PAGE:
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I've had a couple of Hondas with rain-sensing wipers that worked "okay", but could be slow to response to changes. For example, in a sudden downpour, it could take several seconds before the wipers would start wiping then when the rain stopped the wipers would keep wiping for several seconds. I've had a couple of Mazdas with the feature and it was quite useable - much better than the Hondas.

On vehicle start up they do the self check and turn on once.
The wipers should not cycle on startup. Sounds like a faulty or incorrectly installed rain sensor.

I don't know about Hyundai, specifically, but some rain sensors have a clear sheet that optically bonds the sensor the windshield. If this sheet is missing or damaged, the symptoms you describe can result. I've seen windshields get replaced (sometimes on brand new vehicles that were damaged in transit) and the installer re-used or omitted this bonding sheet causing the rain-sensing wipers to not work.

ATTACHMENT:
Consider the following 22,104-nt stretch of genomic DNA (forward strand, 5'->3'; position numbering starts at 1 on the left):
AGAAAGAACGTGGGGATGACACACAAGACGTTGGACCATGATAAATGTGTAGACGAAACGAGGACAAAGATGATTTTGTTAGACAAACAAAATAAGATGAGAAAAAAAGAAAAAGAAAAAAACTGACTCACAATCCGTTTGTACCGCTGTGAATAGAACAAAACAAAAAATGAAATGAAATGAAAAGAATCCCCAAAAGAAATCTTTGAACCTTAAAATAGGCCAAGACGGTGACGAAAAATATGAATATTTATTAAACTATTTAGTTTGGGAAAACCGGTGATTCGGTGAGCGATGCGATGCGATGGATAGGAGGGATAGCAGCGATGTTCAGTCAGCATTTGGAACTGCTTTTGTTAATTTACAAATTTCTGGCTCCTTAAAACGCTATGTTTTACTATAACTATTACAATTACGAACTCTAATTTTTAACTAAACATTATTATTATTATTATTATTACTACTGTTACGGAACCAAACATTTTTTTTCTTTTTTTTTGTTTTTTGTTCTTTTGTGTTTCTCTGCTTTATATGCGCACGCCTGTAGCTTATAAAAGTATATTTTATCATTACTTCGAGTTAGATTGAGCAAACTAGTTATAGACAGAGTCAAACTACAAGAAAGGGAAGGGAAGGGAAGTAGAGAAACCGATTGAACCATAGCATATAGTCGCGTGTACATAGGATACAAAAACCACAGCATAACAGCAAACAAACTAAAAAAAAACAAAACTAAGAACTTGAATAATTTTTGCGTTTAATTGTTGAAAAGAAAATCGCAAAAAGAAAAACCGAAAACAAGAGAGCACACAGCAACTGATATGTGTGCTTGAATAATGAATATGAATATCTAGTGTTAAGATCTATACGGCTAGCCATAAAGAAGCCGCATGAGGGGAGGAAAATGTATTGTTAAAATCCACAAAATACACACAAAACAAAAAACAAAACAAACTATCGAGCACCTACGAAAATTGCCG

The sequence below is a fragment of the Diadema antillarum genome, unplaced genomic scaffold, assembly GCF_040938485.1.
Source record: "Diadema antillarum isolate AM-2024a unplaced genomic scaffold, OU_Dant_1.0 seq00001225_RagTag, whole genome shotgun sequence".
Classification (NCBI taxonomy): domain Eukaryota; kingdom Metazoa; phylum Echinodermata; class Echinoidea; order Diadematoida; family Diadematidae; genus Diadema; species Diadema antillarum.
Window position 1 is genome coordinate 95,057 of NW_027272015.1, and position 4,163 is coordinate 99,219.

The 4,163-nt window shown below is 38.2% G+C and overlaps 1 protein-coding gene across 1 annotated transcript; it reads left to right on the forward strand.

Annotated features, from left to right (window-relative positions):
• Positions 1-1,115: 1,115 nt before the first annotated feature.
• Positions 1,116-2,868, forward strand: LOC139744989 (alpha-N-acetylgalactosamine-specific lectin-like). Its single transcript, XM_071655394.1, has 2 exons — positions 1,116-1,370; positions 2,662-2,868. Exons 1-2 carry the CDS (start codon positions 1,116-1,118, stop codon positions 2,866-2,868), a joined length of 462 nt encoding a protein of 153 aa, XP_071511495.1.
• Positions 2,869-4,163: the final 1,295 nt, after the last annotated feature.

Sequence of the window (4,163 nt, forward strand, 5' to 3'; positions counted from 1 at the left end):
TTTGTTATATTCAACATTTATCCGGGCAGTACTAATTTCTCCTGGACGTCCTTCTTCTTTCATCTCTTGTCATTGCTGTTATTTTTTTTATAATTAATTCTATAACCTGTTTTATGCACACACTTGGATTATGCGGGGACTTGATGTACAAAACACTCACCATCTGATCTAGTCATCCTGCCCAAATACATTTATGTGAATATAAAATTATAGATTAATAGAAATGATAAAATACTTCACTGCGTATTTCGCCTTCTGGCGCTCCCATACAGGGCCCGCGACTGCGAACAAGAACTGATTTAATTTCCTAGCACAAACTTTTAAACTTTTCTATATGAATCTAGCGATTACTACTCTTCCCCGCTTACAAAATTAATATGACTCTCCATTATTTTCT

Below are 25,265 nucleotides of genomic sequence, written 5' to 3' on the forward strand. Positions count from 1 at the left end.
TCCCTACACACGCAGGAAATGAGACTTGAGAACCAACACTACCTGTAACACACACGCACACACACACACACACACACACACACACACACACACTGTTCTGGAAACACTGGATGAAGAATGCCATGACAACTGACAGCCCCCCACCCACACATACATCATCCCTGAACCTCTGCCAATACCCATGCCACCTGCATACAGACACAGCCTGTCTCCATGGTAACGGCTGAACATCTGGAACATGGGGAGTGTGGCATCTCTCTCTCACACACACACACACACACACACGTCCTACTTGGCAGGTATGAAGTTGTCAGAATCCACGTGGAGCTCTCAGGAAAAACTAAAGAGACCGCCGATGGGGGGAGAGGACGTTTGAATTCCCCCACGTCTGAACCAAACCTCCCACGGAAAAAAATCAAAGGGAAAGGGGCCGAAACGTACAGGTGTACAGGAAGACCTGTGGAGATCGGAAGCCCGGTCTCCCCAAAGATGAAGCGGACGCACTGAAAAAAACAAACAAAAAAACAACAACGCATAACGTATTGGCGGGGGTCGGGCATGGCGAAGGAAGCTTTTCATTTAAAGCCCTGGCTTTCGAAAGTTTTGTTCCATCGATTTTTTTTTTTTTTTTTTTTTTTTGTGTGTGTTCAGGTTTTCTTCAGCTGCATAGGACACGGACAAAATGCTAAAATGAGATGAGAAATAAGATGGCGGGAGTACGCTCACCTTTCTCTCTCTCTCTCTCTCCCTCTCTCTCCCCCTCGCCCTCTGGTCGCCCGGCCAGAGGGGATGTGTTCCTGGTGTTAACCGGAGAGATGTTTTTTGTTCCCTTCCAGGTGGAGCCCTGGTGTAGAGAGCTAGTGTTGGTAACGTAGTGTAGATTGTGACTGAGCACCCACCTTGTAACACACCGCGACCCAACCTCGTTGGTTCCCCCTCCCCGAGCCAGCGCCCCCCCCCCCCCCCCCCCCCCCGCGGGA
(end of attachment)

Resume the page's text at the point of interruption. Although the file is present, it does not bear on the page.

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Discussion Starter · #23 ·
Yep, carried to dealer because after testing they weren’t working at all. Scheduled appointment showed up sat there an hour before they bothered to tell me the tech called in sick so I would likely be there all day (notified at 9am). I said no I won’t! Got my keys left. I don’t miss the lackluster service at this metro Des Moines Hyundai dealer. One day I will try again. Ti make matters worse read an article that suggested Santa Cruz resale value projected to only be about 52.7% after 5 years. Not very reassuring.
 

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Ti make matters worse read an article that suggested Santa Cruz resale value projected to only be about 52.7% after 5 years. Not very reassuring.
That actually sounds good to me. Historically, the average vehicle will be worth half its original MSRP after three years. Retaining that much value after five years is impressive.

Did you buy it to use and enjoy or did you buy it to resell? ;)
 

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I get your frustration, dealers can make or break a new car experience. Wait it out, get it corrected, come down off the cliff. This is a pretty good little trucklet. I have never bought something I wanted based on someone else's Idea of potential resale value. Just use manual wipers until you can get it corrected.